Not my usual digital resolution ....

A small section of the Milky Way photo showing the star Eta Carinae. Credit: Lehrstuhl für Astrophysik/RUB

Researchers at the Ruhr Universität, Bochum, have published the largest astronomical photo of all time (so far, of course) with a staggering 46 billion pixels. That is equivalent to stitching together 2 millions of my digital photos!

The photo captures the Milky Way at an unprecedented resolution and has been able to identify over 50,000 objects (mostly stars) that were never recorded before.

The photo is actually the result of 5 years of photo sessions taken in Chile by two observatories in the desert of Atacama, driest place on Earth. A software has stitched all pictures into a single, gigantic, one, leaving on the resulting photo only variable brightness stars, which include stars with planet orbiting it on our orbital plane (so that from our point of view the passing of a planet on the star makes its brightness variable).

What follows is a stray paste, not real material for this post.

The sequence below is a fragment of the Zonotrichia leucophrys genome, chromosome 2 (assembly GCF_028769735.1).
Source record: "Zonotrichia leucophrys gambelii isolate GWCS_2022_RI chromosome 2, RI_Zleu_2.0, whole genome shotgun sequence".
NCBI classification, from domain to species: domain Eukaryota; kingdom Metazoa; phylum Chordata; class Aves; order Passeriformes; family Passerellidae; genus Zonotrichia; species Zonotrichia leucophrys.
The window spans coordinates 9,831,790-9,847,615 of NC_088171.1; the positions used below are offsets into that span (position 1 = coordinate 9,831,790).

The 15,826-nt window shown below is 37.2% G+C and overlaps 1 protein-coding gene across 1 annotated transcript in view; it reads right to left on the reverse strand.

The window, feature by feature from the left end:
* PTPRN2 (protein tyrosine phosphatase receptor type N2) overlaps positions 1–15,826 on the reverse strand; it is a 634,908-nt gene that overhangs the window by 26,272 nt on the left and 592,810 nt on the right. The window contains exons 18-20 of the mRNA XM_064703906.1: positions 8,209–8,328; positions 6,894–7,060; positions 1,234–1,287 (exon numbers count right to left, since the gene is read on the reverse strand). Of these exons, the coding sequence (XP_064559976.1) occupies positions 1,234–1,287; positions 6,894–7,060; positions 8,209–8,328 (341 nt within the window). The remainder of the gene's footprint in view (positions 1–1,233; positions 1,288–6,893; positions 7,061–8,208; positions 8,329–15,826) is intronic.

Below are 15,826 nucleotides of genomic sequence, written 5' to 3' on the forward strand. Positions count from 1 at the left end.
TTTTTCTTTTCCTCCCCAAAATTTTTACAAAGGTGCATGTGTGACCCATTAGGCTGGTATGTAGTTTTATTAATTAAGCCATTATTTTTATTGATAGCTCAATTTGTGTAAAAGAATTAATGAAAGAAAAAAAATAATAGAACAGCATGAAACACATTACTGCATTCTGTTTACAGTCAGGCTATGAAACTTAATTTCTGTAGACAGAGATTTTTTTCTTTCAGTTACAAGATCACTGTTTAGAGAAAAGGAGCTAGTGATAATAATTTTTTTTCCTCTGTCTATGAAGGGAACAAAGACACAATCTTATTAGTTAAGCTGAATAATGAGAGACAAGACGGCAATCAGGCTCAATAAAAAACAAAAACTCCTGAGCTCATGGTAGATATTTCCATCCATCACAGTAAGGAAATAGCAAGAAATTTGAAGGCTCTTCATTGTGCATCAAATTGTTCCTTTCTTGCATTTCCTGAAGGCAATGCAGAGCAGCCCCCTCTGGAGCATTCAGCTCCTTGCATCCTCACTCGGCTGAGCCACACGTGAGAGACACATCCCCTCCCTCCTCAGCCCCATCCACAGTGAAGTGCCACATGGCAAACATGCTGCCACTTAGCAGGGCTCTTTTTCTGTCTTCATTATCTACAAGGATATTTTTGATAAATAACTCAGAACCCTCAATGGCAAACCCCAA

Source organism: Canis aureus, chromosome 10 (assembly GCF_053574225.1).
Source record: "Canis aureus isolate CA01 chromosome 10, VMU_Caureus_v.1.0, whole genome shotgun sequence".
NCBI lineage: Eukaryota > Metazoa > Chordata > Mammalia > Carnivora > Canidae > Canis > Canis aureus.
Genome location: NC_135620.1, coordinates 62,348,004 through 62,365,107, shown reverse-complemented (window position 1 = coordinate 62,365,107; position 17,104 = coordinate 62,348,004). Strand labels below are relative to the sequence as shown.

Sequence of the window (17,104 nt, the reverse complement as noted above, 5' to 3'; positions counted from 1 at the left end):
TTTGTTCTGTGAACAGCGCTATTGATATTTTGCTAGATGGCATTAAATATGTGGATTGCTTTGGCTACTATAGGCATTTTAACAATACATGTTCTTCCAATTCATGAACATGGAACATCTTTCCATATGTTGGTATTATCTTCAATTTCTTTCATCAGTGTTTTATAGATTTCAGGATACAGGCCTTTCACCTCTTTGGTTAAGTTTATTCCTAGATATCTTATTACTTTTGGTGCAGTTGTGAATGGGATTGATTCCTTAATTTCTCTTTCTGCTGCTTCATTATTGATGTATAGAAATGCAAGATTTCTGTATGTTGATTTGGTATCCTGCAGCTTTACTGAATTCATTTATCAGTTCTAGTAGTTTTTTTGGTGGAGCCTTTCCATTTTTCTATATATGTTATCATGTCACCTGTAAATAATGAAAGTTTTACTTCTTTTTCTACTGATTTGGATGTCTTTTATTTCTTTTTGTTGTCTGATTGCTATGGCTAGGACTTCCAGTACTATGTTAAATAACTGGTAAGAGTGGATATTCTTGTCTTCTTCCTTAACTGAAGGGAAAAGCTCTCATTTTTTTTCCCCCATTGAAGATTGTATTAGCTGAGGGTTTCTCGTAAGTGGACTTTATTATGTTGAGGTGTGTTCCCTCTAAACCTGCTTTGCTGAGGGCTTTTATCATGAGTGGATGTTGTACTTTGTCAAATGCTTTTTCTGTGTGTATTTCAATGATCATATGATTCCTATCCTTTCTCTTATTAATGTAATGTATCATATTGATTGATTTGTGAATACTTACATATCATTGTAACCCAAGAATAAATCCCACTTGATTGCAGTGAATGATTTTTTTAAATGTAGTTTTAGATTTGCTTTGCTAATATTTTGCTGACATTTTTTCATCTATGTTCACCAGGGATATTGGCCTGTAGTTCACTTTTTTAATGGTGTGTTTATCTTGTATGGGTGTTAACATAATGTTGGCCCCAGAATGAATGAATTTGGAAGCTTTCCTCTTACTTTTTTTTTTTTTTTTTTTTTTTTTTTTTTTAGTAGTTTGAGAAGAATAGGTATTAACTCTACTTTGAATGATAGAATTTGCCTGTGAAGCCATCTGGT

The astronomer who took the photos? It was a robot!

Clearly it won't be possible to "print" such a high resolution image on paper. Just as back of the napkin calculation you would need a page with a width of 166km and 66km tall!  Hence no printing but you can look at the picture, and zoom on it on the web site they have created.

Author - Roberto Saracco

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